artwork: ralph murre
by Margaret Hasse
They labor along the straight lines
of parallel rows, the farm boy, the town girl
earning an hourly wage for her college fund,
weeding, staying even with each other,
loving like crazy each other’s smell.
He has the slight acrid burn of green leaves.
She, catmint––residue of shampoo––
her hair streaked shades of brown
like foxtail grasses in the sun.
His Tom body yowls in the backyard
of his brain that he wants that minty weed.
She longs for the end of the row
when they will sit in the bed of a dirty truck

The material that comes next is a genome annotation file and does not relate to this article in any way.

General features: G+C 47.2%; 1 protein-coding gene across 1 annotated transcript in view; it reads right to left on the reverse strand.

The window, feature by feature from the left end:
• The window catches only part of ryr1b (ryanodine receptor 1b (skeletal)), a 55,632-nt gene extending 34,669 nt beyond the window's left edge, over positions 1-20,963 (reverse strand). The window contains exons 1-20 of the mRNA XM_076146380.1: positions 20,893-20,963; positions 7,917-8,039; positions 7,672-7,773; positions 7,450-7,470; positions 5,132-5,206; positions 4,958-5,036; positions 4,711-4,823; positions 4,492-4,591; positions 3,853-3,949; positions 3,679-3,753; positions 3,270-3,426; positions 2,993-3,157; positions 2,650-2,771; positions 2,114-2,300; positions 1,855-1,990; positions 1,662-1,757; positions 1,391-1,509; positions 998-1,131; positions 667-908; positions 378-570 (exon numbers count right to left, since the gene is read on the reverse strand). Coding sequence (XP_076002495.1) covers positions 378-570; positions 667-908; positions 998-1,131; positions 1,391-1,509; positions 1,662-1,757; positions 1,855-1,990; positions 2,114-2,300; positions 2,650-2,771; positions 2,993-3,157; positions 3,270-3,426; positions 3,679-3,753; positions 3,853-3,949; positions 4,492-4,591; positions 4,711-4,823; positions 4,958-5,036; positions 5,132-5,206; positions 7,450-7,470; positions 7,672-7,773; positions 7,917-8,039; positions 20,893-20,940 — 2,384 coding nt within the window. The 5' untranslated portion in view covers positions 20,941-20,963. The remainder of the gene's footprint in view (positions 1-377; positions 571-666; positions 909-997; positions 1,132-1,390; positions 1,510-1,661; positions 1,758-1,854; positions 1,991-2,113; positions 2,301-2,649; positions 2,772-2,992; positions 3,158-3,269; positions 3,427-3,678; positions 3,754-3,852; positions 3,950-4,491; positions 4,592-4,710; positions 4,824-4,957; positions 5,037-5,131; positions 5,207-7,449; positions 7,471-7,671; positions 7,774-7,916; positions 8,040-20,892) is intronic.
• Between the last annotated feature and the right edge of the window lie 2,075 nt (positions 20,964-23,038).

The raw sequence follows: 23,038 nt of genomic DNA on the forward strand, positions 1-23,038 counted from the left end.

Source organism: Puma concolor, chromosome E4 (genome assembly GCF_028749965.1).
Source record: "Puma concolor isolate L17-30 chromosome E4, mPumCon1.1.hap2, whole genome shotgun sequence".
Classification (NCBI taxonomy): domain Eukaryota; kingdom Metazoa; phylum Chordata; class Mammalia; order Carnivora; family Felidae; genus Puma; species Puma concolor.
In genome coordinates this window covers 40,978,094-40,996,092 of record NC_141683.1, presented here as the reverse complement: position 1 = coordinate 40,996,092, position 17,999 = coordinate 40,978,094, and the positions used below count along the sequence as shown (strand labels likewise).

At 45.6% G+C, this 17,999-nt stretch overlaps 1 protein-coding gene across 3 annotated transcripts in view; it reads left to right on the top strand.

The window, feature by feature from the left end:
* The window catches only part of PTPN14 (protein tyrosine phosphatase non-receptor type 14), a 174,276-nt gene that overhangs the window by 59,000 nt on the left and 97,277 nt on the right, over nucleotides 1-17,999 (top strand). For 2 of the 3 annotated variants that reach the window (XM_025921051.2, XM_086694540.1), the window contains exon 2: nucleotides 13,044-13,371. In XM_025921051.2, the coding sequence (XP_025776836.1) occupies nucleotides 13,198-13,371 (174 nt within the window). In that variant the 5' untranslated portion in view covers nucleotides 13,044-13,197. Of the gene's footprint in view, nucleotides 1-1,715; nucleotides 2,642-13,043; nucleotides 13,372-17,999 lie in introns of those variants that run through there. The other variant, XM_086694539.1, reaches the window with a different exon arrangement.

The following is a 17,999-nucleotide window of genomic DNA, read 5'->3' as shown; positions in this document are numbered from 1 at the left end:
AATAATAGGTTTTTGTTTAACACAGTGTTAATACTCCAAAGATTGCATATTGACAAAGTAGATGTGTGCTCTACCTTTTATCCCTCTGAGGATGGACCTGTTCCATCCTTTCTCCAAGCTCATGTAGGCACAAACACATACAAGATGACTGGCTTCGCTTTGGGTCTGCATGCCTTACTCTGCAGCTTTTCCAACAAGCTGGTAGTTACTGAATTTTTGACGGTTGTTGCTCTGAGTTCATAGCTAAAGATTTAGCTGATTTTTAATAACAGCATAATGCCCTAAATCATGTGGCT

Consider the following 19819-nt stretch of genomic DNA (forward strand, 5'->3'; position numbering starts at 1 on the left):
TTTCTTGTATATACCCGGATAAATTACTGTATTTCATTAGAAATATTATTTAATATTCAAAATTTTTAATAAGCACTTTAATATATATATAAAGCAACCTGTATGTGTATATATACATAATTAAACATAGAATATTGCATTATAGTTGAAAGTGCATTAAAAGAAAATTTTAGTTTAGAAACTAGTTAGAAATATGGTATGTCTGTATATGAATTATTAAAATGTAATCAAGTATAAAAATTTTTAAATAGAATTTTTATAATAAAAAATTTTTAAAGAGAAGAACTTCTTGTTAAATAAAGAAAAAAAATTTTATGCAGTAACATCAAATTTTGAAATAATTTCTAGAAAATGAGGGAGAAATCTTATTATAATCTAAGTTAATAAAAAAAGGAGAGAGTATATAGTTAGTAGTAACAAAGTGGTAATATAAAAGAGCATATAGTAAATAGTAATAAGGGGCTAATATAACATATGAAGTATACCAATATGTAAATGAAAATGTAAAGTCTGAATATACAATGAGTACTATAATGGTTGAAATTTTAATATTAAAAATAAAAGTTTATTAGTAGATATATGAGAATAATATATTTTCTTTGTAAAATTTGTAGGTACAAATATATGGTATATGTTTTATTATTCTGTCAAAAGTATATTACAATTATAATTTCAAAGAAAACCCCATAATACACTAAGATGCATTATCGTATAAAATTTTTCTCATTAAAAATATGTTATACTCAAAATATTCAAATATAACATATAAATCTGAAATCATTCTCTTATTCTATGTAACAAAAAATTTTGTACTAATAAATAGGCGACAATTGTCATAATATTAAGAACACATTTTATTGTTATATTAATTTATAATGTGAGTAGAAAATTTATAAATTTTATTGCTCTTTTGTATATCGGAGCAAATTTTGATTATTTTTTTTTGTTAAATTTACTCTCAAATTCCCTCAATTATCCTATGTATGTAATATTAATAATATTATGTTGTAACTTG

against warm rubber tires and drink
lemonade with tongues so keen
you could map the exact spot where
the sugar of desire does its dream business,
where the lemon pulp—call it
her education plan, his religious training—
persists in its tart denial.
A bean in its ripe casing hangs on a stem,
three fuzzy lumps in its throat. One for the boy,
one for the girl, and one for how the hinge
of what might happen to them swings slightly,
opening here, closing there.
~ first published in The Talking of Hands (New Rivers Press)